How can I treat gastrointestinal problems caused by scleroderma?

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Heather McDougall, MD
Gastroenterology
Gastrointestinal involvement in scleroderma consists of a variety of symptoms that include nausea, vomiting, difficulty swallowing, constipation, diarrhea, gastroesophageal reflux disease, problems with digestion, gastroparesis, and watermelon stomach. The most common issues are severe reflux, malabsorption due to small bowel bacterial overgrowth, and severe constipation leading to impaction and sometimes intestinal obstruction. Treatment usually includes a proton pump inhibitor (Prilosec or Nexium are typical) to treat the reflux. Small bowel bacterial overgrowth is usually treated with antibiotics and a probiotic. Constipation can be relieved by increasing water intake, regular exercise, increasing dietary fiber, and taking stool softeners or Miralax regularly.
Dr. Michael Roizen, MD
Internal Medicine

Depending on which GI symptoms you have, any or all of the following tips will help.

• Eat smaller meals more frequently (this is good for you anyway since it prevents a blood-sugar roller coaster ride).

• Avoid taking a nap or lying down immediately after eating. Try to sit or stand for at least 1 hour (2 to 3 is better).

• Avoid late-night meals no matter how tempting they are.

• Avoid flamers (foods or drinks that aggravate your heartburn and reflux). Most often they include spicy and fatty foods and alcoholic or caffeinated beverages.

• Return to your toddler days and eat moist, soft foods. Make sure you chew them well, too.

• Take medications for diarrhea, constipation, heartburn, and reflux.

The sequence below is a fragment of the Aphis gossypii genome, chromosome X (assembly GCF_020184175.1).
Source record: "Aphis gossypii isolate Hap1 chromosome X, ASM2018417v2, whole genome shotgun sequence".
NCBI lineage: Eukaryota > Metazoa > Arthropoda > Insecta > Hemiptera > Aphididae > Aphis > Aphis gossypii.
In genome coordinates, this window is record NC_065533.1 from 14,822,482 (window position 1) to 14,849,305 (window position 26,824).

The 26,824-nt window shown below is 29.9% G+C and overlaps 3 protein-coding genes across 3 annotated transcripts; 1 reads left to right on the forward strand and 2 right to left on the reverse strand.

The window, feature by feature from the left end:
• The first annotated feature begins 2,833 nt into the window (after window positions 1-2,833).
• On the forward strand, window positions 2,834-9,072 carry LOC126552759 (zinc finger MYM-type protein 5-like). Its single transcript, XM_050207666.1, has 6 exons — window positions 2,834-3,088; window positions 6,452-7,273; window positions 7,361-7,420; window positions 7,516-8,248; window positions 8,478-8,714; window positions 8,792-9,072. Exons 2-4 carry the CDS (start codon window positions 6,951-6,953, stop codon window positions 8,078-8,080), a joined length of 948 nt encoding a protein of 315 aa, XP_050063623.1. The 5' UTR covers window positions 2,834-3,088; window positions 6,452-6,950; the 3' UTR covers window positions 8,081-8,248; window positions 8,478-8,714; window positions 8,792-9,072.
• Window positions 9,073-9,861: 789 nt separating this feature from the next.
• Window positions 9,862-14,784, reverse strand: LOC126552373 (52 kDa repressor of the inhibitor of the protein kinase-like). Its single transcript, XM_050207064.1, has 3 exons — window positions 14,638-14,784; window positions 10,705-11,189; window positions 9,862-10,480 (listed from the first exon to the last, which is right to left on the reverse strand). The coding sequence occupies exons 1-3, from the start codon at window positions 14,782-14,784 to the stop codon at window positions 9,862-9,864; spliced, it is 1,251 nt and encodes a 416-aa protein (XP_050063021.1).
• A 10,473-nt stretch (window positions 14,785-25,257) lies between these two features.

• Put a couple of blocks or bricks under the front legs of your bed to keep it elevated. This keeps acid from flowing up your esophagus while you sleep.

 


Dr. Mehmet Oz, MD
Cardiology (Cardiovascular Disease)
A combination of dietary changes and medication is typically used to treat the gastrointestinal problems of scleroderma. Softer foods, eaten while upright, can aid in the digestive process, while acid reflux medications can help the symptoms of GERD reported by many.


In addition to skin changes, gastrointestinal (GI) problems are often brought on by scleroderma. Symptoms may include heartburn, diarrhea, constipation, gas, acid reflux, and eating difficulties. People with scleroderma may also have problems absorbing nutrients from food. To help alleviate these symptoms, there are some lifestyle changes you can make. Eat smaller, more-frequent meals and avoid late-night meals and spicy or greasy foods. Avoid alcohol and caffeine, which can further irritate your digestive system. It's also important to sit or stand for a few hours after eating, and when you do lie down, keep your head elevated above your torso to cut down on the chances of acid reflux. Antacids, which help slow the production stomach acid, may also be helpful.

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Important: This content reflects information from various individuals and organizations and may offer alternative or opposing points of view. It should not be used for medical advice, diagnosis or treatment. As always, you should consult with your healthcare provider about your specific health needs.